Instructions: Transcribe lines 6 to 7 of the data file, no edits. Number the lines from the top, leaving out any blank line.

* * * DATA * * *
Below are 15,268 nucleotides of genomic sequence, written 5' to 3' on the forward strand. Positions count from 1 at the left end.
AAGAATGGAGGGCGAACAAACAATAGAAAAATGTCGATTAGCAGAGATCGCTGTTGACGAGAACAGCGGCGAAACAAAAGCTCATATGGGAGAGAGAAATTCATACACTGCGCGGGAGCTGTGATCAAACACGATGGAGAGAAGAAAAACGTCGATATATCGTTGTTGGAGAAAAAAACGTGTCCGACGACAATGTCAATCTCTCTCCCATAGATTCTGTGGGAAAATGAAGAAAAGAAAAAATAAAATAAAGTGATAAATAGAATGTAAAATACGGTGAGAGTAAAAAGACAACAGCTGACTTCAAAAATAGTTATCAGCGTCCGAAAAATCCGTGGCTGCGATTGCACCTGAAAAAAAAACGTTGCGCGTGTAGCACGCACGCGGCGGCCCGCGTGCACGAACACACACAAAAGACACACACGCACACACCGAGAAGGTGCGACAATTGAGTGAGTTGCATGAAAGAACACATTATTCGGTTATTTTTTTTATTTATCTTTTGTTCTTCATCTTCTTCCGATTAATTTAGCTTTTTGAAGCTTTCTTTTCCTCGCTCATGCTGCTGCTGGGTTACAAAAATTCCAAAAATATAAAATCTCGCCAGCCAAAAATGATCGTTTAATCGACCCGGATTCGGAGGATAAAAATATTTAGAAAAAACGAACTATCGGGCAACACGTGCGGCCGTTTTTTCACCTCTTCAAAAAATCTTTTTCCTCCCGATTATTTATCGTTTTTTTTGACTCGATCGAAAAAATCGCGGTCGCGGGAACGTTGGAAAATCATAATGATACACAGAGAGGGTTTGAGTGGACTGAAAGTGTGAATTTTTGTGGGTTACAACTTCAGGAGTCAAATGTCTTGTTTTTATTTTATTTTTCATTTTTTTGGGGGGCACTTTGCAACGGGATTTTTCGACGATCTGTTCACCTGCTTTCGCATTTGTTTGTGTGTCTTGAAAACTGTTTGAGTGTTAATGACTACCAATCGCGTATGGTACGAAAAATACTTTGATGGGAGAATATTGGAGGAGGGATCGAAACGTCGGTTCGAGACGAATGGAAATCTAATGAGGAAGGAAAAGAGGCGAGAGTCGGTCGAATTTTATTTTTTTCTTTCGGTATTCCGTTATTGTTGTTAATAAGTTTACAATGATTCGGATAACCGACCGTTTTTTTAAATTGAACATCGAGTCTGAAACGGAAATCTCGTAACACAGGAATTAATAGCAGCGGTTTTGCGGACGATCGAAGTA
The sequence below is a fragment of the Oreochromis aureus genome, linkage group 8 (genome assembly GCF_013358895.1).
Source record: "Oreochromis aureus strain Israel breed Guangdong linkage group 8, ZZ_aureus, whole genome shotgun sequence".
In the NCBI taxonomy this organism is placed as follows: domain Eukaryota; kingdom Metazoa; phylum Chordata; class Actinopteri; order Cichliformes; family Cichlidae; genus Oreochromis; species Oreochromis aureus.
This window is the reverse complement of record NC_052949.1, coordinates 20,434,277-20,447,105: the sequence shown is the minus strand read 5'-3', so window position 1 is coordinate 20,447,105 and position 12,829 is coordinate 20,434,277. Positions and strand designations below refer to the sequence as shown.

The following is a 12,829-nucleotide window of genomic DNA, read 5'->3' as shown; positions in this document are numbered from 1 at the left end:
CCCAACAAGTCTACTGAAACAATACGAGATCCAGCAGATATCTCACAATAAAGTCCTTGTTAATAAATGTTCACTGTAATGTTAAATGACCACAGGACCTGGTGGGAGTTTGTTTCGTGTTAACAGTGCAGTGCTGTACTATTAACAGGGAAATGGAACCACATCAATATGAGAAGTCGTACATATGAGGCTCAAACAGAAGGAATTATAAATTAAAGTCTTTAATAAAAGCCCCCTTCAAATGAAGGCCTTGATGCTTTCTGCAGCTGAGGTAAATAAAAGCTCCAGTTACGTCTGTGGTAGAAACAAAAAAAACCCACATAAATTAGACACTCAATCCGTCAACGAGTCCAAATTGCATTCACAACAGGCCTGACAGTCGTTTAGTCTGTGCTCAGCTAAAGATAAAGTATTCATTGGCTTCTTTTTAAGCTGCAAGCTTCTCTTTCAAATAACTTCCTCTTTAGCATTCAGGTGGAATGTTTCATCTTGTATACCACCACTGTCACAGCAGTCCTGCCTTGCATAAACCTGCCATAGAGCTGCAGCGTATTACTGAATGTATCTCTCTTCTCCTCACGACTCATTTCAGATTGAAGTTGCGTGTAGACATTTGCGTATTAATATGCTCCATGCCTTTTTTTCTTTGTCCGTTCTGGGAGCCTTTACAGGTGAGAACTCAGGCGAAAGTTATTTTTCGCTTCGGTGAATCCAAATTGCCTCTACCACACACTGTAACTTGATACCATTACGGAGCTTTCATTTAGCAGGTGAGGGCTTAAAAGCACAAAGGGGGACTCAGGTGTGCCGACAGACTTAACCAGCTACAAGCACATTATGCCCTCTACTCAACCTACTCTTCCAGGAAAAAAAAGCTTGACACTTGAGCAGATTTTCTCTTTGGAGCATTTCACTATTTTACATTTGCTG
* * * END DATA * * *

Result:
This window is the reverse complement of record NC_052949.1, coordinates 20,434,277-20,447,105: the sequence shown is the minus strand read 5'-3', so window position 1 is coordinate 20,447,105 and position 12,829 is coordinate 20,434,277. Positions and strand designations below refer to the sequence as shown.

The following is a 12,829-nucleotide window of genomic DNA, read 5'->3' as shown; positions in this document are numbered from 1 at the left end: